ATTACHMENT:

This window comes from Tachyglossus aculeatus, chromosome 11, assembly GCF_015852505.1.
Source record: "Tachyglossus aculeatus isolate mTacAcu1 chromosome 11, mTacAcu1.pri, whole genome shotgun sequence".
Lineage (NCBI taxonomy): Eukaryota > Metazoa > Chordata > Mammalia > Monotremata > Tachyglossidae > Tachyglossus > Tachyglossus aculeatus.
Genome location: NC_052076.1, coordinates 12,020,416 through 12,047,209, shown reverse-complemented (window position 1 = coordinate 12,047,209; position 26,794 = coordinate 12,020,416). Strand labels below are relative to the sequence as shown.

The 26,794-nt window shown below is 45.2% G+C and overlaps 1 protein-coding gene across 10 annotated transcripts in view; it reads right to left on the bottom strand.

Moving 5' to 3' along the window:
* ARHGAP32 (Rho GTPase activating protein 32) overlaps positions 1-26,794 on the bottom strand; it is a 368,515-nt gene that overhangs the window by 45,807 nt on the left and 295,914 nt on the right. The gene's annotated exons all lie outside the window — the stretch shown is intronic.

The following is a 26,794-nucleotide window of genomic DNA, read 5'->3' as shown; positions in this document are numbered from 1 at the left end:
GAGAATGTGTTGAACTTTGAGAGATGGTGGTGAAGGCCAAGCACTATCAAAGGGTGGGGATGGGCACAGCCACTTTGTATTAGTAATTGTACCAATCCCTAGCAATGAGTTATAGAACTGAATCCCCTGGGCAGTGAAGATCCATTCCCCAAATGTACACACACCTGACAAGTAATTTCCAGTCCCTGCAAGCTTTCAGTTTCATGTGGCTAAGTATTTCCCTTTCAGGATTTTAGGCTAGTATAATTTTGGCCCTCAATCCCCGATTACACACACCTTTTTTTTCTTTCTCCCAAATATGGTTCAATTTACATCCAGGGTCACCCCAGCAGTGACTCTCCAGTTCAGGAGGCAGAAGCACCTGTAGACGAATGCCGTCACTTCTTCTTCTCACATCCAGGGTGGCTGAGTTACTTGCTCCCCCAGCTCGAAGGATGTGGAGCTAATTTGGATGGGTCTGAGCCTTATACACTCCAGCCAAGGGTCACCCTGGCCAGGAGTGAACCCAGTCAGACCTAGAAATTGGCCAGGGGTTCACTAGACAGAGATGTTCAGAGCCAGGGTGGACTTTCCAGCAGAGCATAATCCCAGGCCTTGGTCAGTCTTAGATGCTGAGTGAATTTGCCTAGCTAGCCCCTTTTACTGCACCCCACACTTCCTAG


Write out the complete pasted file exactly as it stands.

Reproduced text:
This window comes from Tachyglossus aculeatus, chromosome 11, assembly GCF_015852505.1.
Source record: "Tachyglossus aculeatus isolate mTacAcu1 chromosome 11, mTacAcu1.pri, whole genome shotgun sequence".
Lineage (NCBI taxonomy): Eukaryota > Metazoa > Chordata > Mammalia > Monotremata > Tachyglossidae > Tachyglossus > Tachyglossus aculeatus.
Genome location: NC_052076.1, coordinates 12,020,416 through 12,047,209, shown reverse-complemented (window position 1 = coordinate 12,047,209; position 26,794 = coordinate 12,020,416). Strand labels below are relative to the sequence as shown.

The 26,794-nt window shown below is 45.2% G+C and overlaps 1 protein-coding gene across 10 annotated transcripts in view; it reads right to left on the bottom strand.

Moving 5' to 3' along the window:
* ARHGAP32 (Rho GTPase activating protein 32) overlaps positions 1-26,794 on the bottom strand; it is a 368,515-nt gene that overhangs the window by 45,807 nt on the left and 295,914 nt on the right. The gene's annotated exons all lie outside the window — the stretch shown is intronic.

The following is a 26,794-nucleotide window of genomic DNA, read 5'->3' as shown; positions in this document are numbered from 1 at the left end:
GAGAATGTGTTGAACTTTGAGAGATGGTGGTGAAGGCCAAGCACTATCAAAGGGTGGGGATGGGCACAGCCACTTTGTATTAGTAATTGTACCAATCCCTAGCAATGAGTTATAGAACTGAATCCCCTGGGCAGTGAAGATCCATTCCCCAAATGTACACACACCTGACAAGTAATTTCCAGTCCCTGCAAGCTTTCAGTTTCATGTGGCTAAGTATTTCCCTTTCAGGATTTTAGGCTAGTATAATTTTGGCCCTCAATCCCCGATTACACACACCTTTTTTTTCTTTCTCCCAAATATGGTTCAATTTACATCCAGGGTCACCCCAGCAGTGACTCTCCAGTTCAGGAGGCAGAAGCACCTGTAGACGAATGCCGTCACTTCTTCTTCTCACATCCAGGGTGGCTGAGTTACTTGCTCCCCCAGCTCGAAGGATGTGGAGCTAATTTGGATGGGTCTGAGCCTTATACACTCCAGCCAAGGGTCACCCTGGCCAGGAGTGAACCCAGTCAGACCTAGAAATTGGCCAGGGGTTCACTAGACAGAGATGTTCAGAGCCAGGGTGGACTTTCCAGCAGAGCATAATCCCAGGCCTTGGTCAGTCTTAGATGCTGAGTGAATTTGCCTAGCTAGCCCCTTTTACTGCACCCCACACTTCCTAG